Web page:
Jean Anouilh likes to divide his plays into three categories of material and treatment, and to date he has maintained a fairly even balance of productivity among the classifications he has designated. Included in his pieces noires, as he calls his more somber dramas, are those based on themes taken from classic Greek sources or from history: LEGEND OF LOVERS, the retelling in a modern setting of the Orpheus and Eurydice story; ANTIGONE, a thinly veiled allegory of France during the German occupation; MEDEA, and THE LARK, which deals with the martyrdom of Joan of Arc. On the evidence of these plays it would be possible to make out a good case proving that Anouilh is the leading tragic dramatist of his generation in France; however, he is better known in this country and in England for his pieces roses and pieces brillantes, his lighter works of tender feeling, artifice, and wit which do not fall into any of the conventional classifications of drama. Neither comedy, farce, fantasy, nor romance, they contain elements of all four. RING ROUND THE MOON, listed among the pieces brillantes, is a typical example.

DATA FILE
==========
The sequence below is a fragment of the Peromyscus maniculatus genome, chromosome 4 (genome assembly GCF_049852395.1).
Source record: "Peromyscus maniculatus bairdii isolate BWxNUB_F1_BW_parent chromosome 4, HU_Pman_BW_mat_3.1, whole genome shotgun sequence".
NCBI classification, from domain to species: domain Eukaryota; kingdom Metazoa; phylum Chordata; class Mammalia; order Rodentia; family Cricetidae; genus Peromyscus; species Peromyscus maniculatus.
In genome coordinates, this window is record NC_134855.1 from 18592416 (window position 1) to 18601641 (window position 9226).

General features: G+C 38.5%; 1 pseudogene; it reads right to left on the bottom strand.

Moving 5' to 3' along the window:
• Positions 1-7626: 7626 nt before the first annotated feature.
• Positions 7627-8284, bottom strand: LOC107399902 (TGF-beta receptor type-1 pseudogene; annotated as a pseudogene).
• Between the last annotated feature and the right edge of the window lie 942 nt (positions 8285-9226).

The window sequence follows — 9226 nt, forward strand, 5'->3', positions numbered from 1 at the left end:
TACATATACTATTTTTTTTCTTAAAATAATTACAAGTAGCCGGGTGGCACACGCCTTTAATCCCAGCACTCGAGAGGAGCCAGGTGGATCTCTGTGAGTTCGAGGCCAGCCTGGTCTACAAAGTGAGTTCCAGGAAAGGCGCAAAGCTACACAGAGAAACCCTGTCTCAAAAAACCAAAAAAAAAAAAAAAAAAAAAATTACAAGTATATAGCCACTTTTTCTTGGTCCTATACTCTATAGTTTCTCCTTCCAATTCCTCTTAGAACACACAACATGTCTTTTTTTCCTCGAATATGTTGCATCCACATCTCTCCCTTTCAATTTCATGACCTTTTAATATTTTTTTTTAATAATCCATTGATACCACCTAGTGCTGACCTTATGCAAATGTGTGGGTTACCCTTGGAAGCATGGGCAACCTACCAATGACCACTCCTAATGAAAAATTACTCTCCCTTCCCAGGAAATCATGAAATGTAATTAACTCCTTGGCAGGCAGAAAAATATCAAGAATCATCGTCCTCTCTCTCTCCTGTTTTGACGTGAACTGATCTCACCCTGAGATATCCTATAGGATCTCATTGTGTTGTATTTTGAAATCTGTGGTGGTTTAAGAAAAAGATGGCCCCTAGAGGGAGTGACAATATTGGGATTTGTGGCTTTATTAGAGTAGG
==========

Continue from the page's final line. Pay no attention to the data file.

RING ROUND THE MOON is the title given by Christopher Fry to his adaptation of Anouilh’s L’INVITATION AU CHATEAU. Although this version in English has considerable merit and unmistakable charm in its own right—a Cinderella theme treated in the manner of Oscar Wilde—Fry has caught...
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